Outside of church culture it seems much easier to discuss abuse issues, rape, domestic violence etc. 
Within church culture many are embarrassed to use words that could refer to anything about any type sexual activity. There is  the fallacy that nothing 'like that' could ever happen in our congregation. Add to this the tendency to blame the victim in so many ways and  the easy lie that survivors just need to forgive the abusers and everything will be okay!
I would like to see our churches get to a place where they can say first.
"I am so sorry this was done to you"
"What can we do to help?"

posted in: Crying Rape

The number of people who have been sexually abused is huge (1 in 4 girls and 1 in 6 boys by the time they reach 18 years of age). There are many people in our congregations that have experienced abuse, though it remains undisclosed. How do we create safe places in our congregations where survivors can talk about issues of faith and how they've been impacted by their experience of abuse? How can we support those who have survived abuse in their healing journey? It won't happen as long as the culture remains likely to blame the one who's been victimized. We need to understand abuse dynamics, so that we can be the walk-alongside community that a survivor needs.

posted in: Crying Rape

There is very little reporting in the press these days. Most of the stories are gossip. Public TV is as bad as the rest. Their "Nightly Business News" is still tolerable. We read the Wall Street Journal for national and international news. I don't think anyone reads our local newspapers before the edition is put to bed. We are seriously planning to drop the cable and watch old movies on the net.  

posted in: Crying Rape

Currently, I believe that most child protective service agencies work to keep families together when possible, balancing the benefits of family with the need to keep children safe from abuse. Often wrap-around services are involved to provide various interventions for all members of the family with the goal of better functioning as a family for everyone's mutual benefit. As damaging as emotional abuse can be; it's often harder to define and acknowledge. And deeply ingrained patterns of thinking and relating to family members can be hard to change. Change involves unlearning old ways and re-learning new ways of interacting.

To comment further on this matter, I know that for a long time, even when they did believe the victims of incest or child sexual abuse, those same victims would be removed from their families and sent elsewhere to be protecting.  I know that society was still doing that into the 1980s because my mom who was a professional social worker worked in detention centres for girls back then, and most of the inmates were victims of incest.  Now, if I've heard Dr.Phil say even once that when there is trouble in the home children will believe it's their fault, I've heard it a hundred times.  And they would certainly be even more convinced of it if they were sent to a detention centre while the abuser was allowed to stay and continue with the other children!  I wish I could say that it never happens anymore, but I'm not sure. Batshaw's track record in this matter is far from spotless.(It's the child protection agency here in Québec.) They've been known to make very dubious decisions about whom to give custody of children to in cases of divorce for example.  It certainly is far less tolerated, and now the spouse of such an abuser is more likely to be told to "kick the bastard to the curb" than to send the child away.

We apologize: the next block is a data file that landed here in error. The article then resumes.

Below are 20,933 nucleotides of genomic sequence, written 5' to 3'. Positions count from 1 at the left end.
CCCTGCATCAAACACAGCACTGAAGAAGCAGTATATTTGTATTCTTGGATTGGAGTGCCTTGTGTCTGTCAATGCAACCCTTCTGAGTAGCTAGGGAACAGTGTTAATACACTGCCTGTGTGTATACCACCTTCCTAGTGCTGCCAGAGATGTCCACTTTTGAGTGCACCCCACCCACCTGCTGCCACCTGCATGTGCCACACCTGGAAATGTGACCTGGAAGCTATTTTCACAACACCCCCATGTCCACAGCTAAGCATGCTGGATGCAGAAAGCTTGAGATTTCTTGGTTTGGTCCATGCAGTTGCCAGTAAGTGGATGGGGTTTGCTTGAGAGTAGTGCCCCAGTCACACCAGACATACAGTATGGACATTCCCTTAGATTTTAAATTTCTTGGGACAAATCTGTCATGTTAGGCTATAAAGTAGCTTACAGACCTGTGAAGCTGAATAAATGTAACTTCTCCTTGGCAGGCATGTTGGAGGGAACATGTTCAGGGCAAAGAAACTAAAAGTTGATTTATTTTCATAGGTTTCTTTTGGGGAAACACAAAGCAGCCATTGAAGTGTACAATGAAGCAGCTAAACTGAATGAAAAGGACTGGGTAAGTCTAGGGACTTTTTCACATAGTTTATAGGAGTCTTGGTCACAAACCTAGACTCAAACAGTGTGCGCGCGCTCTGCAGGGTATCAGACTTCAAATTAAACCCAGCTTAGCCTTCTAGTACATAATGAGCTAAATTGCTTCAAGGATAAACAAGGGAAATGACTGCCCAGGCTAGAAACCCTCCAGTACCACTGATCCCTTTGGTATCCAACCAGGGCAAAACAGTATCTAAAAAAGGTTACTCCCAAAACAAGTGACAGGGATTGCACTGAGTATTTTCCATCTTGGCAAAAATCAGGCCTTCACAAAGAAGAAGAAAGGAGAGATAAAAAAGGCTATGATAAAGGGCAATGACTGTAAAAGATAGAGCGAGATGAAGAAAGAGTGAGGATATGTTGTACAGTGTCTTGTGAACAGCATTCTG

You have raised some very important points, Elly.  In my mother's generation, and even in mine to some extent, subjects about abuse were just considered taboo.  It seems some churches, in general, are reluctant to talk about abuse and I wonder if it is just because they feel ill-equip to handle it.  The problem is that, along with silence, comes shame.  Thankfully, there are resources and advocates, like our Safe Church Ministry team members, who can help open the avenues of sharing and talking.  Great suggestions, Elly!

Thanks for your comment, Reverend Shannon!  In doing the research to write this blogpost, I was startled to find the statistics about the impact of emotional abuse.  That can explain so much, when we see wounded adults.

So glad that more and more churches are addressing abuse prevention. Having a safe church policy is one way to make our congregations safer places (we're up to 64% of CRC congregations that have some kind of abuse prevention policy - I would say that's not enough, but at least we are moving in the right direction). As the story points out, abuse doesn't only affect children and most abuse doesn't happen in a church context. I think we have a long way to go to make our congregations safer places to disclose abuse that has been experienced. Sharing a story of abuse is difficult for many various reasons. Yet when someone is able to share his or her own story in a community of people who listen, believe, and offer support, it becomes that much easier for the next person, and then the next, and so on. And healing can begin to flow with the Lord and with his people. May it be so among us.

I'm not sure that ALL CRC congregations are reluctant to address this sort of problem. My church here in Montreal has had an abuse policy since 2002 at least, and all the doors have windows in them so someone passing by can see what's going on in the room.  And adults wanting to work with children have to undergo a police background check first. So let's avoid generalizations and blanket statements please.

That's sad.